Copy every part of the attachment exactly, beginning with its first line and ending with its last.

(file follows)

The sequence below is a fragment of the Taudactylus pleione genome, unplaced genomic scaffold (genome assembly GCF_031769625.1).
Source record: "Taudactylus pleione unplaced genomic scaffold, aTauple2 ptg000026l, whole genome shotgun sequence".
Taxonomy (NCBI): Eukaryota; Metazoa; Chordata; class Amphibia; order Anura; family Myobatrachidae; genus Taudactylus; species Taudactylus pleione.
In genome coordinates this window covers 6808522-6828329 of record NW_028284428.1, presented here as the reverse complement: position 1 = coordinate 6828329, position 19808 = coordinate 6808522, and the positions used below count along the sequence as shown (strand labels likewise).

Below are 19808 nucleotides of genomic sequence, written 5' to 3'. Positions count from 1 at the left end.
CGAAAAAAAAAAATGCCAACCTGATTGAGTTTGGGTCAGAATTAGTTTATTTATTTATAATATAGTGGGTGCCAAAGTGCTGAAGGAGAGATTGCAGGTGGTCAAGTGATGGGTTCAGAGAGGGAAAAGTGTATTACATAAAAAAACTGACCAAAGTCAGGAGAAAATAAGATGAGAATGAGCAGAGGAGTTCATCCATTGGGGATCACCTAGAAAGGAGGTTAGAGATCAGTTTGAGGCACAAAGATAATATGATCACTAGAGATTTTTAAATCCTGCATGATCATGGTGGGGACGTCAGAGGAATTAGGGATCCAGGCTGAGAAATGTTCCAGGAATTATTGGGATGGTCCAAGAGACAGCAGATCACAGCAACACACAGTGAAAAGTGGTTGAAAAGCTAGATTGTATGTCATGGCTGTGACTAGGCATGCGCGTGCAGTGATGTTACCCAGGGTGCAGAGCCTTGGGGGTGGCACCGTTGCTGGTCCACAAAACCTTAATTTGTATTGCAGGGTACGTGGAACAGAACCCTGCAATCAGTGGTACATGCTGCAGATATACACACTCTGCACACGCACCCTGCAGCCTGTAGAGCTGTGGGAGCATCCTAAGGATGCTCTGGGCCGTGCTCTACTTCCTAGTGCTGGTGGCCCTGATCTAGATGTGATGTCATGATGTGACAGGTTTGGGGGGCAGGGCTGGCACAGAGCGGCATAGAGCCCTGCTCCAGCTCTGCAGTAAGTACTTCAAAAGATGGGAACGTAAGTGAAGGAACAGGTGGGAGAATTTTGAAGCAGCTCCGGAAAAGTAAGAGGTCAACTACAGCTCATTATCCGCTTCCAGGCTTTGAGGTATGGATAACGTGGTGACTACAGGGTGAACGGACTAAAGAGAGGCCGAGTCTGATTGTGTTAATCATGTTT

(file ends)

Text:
The sequence below is a fragment of the Taudactylus pleione genome, unplaced genomic scaffold (genome assembly GCF_031769625.1).
Source record: "Taudactylus pleione unplaced genomic scaffold, aTauple2 ptg000026l, whole genome shotgun sequence".
Taxonomy (NCBI): Eukaryota; Metazoa; Chordata; class Amphibia; order Anura; family Myobatrachidae; genus Taudactylus; species Taudactylus pleione.
In genome coordinates this window covers 6808522-6828329 of record NW_028284428.1, presented here as the reverse complement: position 1 = coordinate 6828329, position 19808 = coordinate 6808522, and the positions used below count along the sequence as shown (strand labels likewise).

Below are 19808 nucleotides of genomic sequence, written 5' to 3'. Positions count from 1 at the left end.
CGAAAAAAAAAAATGCCAACCTGATTGAGTTTGGGTCAGAATTAGTTTATTTATTTATAATATAGTGGGTGCCAAAGTGCTGAAGGAGAGATTGCAGGTGGTCAAGTGATGGGTTCAGAGAGGGAAAAGTGTATTACATAAAAAAACTGACCAAAGTCAGGAGAAAATAAGATGAGAATGAGCAGAGGAGTTCATCCATTGGGGATCACCTAGAAAGGAGGTTAGAGATCAGTTTGAGGCACAAAGATAATATGATCACTAGAGATTTTTAAATCCTGCATGATCATGGTGGGGACGTCAGAGGAATTAGGGATCCAGGCTGAGAAATGTTCCAGGAATTATTGGGATGGTCCAAGAGACAGCAGATCACAGCAACACACAGTGAAAAGTGGTTGAAAAGCTAGATTGTATGTCATGGCTGTGACTAGGCATGCGCGTGCAGTGATGTTACCCAGGGTGCAGAGCCTTGGGGGTGGCACCGTTGCTGGTCCACAAAACCTTAATTTGTATTGCAGGGTACGTGGAACAGAACCCTGCAATCAGTGGTACATGCTGCAGATATACACACTCTGCACACGCACCCTGCAGCCTGTAGAGCTGTGGGAGCATCCTAAGGATGCTCTGGGCCGTGCTCTACTTCCTAGTGCTGGTGGCCCTGATCTAGATGTGATGTCATGATGTGACAGGTTTGGGGGGCAGGGCTGGCACAGAGCGGCATAGAGCCCTGCTCCAGCTCTGCAGTAAGTACTTCAAAAGATGGGAACGTAAGTGAAGGAACAGGTGGGAGAATTTTGAAGCAGCTCCGGAAAAGTAAGAGGTCAACTACAGCTCATTATCCGCTTCCAGGCTTTGAGGTATGGATAACGTGGTGACTACAGGGTGAACGGACTAAAGAGAGGCCGAGTCTGATTGTGTTAATCATGTTT